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The Legislative Gazette

September 21, 2010

Page 5

Gazette photo by Aaron Dorman

Photo courtesy of Bob Domenici

Senator Neil Breslin, left, meets with supporters in Albany the night before last week’s Democratic primary. He will now face Republican Bob Domenici, right, who serves guests pasta during a luncheon at the Elks Lodge in Guilderland last week. Breslin cites his experience as a reformer and separates himself from Albany’s dysfunction.

Breslin opponents like their chances T

By AARON DORMAN Gazette staff writer

he Conservative and independent candidates for New York’s 46th Senate District in Albany County are

depicting last week’s Democratic primary results as a call for change and a good sign for their campaigns to unseat incumbent Neil D. Breslin. Meanwhile, Breslin, D-Bethlehem, who

is seeking an eighth term in the Senate, said he agrees there is a strong anti-incumbent movement in New York this year, but said he has valuable experience as both a legislator and as a reformer. “I was surprised that I had as good a

margin as I did,” Breslin said of his win in the Sept. 14 Democratic primary. “We knew there would be an extremely low turnout, and it’s usually the ones who are most combative who come out. We had to overcome that, and we were able to do that.” According to The Associated Press,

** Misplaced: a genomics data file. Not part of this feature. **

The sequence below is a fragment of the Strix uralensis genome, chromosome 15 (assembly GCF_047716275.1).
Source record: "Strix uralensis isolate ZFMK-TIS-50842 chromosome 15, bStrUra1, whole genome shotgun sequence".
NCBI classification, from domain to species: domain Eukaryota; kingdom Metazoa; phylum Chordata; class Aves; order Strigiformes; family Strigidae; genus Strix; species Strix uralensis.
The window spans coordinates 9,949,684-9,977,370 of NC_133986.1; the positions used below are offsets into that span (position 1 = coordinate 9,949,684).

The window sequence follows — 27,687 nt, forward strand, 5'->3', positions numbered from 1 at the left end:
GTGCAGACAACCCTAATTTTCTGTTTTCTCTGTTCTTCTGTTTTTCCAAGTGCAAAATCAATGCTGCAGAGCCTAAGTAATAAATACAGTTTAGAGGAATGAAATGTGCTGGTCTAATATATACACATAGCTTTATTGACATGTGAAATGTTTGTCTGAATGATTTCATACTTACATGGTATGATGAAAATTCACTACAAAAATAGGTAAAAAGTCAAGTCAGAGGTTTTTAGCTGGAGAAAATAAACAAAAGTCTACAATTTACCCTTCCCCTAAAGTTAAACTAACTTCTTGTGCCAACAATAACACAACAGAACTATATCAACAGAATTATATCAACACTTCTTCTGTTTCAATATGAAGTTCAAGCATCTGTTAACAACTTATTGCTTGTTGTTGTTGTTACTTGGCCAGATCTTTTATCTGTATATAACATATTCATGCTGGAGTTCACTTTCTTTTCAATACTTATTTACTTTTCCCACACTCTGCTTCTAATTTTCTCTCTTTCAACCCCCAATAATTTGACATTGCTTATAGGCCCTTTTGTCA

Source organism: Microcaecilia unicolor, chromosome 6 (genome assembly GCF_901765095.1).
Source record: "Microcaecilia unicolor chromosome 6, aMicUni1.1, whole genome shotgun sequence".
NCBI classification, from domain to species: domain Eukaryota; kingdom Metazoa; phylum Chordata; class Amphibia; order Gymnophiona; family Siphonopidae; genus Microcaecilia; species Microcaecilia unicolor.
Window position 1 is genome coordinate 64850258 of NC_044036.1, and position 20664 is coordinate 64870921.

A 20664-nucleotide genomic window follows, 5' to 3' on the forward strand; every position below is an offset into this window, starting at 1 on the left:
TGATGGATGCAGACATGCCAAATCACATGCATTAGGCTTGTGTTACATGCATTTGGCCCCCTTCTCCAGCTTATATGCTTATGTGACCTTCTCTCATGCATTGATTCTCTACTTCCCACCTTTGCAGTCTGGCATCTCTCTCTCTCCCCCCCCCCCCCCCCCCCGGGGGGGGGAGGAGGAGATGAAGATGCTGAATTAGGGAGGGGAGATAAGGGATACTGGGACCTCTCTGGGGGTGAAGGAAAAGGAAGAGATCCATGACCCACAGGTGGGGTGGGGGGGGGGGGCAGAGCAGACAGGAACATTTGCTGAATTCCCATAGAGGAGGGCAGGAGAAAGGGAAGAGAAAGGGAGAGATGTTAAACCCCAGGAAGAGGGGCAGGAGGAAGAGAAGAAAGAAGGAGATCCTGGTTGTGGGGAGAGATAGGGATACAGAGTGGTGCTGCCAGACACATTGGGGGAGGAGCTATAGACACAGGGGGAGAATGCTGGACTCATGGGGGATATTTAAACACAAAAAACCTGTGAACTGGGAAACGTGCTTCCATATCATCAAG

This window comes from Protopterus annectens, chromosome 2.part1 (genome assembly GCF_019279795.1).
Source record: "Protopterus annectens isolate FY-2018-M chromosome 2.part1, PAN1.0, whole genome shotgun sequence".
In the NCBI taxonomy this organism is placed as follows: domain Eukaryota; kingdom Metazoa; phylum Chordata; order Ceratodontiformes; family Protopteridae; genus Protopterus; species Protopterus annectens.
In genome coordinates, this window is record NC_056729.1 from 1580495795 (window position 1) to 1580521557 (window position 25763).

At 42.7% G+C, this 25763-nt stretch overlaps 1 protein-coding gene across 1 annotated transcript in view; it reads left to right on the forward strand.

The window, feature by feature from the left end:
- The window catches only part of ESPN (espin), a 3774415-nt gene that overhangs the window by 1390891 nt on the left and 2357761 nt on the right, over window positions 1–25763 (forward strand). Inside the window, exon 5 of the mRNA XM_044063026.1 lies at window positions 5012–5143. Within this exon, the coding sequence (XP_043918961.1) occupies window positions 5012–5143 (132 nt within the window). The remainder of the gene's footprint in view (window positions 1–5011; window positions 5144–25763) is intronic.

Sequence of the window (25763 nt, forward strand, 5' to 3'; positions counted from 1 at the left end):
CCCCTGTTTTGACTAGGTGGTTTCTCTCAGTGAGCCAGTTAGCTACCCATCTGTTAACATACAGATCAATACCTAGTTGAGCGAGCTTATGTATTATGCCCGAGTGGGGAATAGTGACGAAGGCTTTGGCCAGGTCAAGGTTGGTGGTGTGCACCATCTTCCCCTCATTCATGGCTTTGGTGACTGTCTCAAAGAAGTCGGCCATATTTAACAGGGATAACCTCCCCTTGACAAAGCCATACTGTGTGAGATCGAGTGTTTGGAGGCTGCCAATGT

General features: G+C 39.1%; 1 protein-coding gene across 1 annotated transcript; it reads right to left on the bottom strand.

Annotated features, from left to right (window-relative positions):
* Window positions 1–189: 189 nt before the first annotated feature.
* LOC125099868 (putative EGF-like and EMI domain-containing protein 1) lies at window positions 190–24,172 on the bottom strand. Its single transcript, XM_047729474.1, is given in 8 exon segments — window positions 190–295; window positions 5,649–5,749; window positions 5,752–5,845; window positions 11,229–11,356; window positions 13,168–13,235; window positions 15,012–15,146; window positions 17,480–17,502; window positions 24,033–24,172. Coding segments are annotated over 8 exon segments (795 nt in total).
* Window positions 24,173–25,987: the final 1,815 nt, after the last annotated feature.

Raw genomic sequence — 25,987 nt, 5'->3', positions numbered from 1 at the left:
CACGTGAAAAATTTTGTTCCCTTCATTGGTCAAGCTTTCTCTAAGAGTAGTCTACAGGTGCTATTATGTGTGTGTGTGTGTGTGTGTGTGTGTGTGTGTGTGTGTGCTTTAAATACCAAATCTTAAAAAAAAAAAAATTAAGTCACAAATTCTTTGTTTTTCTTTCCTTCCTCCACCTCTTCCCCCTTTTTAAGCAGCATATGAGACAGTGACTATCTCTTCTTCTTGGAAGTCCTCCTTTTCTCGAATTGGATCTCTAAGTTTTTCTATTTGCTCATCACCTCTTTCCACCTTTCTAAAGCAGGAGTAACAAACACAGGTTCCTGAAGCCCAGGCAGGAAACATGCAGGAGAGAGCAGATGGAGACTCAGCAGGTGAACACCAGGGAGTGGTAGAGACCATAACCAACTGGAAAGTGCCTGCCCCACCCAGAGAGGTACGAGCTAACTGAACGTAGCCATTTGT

Breslin defeated challenger Luke Martland with 58 percent of the vote to Martland’s 42 percent. The vote count was still unofficial as of press time. Breslin said he expected Martland’s

endorsement and that he was confident the Democrats would come together to support him. On the day after the Democratic primary,

Bob Domenici, the Republican Party nominee for the 46th and a retired U.S. Army lieutenant colonel, said, “We were very surprised. Never did we think that Martland would pull out almost 45 percent. What last night showed was that from [Senate Majority Leader Pedro] Espada to [Carl] Paladino, New Yorkers want change. The Democrats told Neil Breslin that we don’t want you any more.” Espada lost a Democratic primary in

his Bronx Senate district, and Paladino successfully challenged the Republican Party’s endorsed candidate for governor to take the GOP line this November. Local businessman and government

reformer Michael Carey, who created a Reform Party line in the race for the 46th Senate District, expressed similar excitement at the results. “I do think it was

Gazette file photos

Independent candidate for the 46th Senate District Michael Carey, left, is challenging Sen. Neil Breslin in November. Luke Martland, right, lost to Breslin in last week’s Democratic primary.

quite an eye opener,” Carey said. “The last poll showed that 55 percent of registered voters wanted to throw the incumbents out because they’re not doing a good job. I believe Luke Martland got that message out pretty well. I think he got an extremely high percentage.” Both Domenici and Carey call themselves independent voices against the Democratic

he was running on the Republican and Conservative Party lines because those parties were the first to approach him. Bryan Best, a volunteer for Dominici’s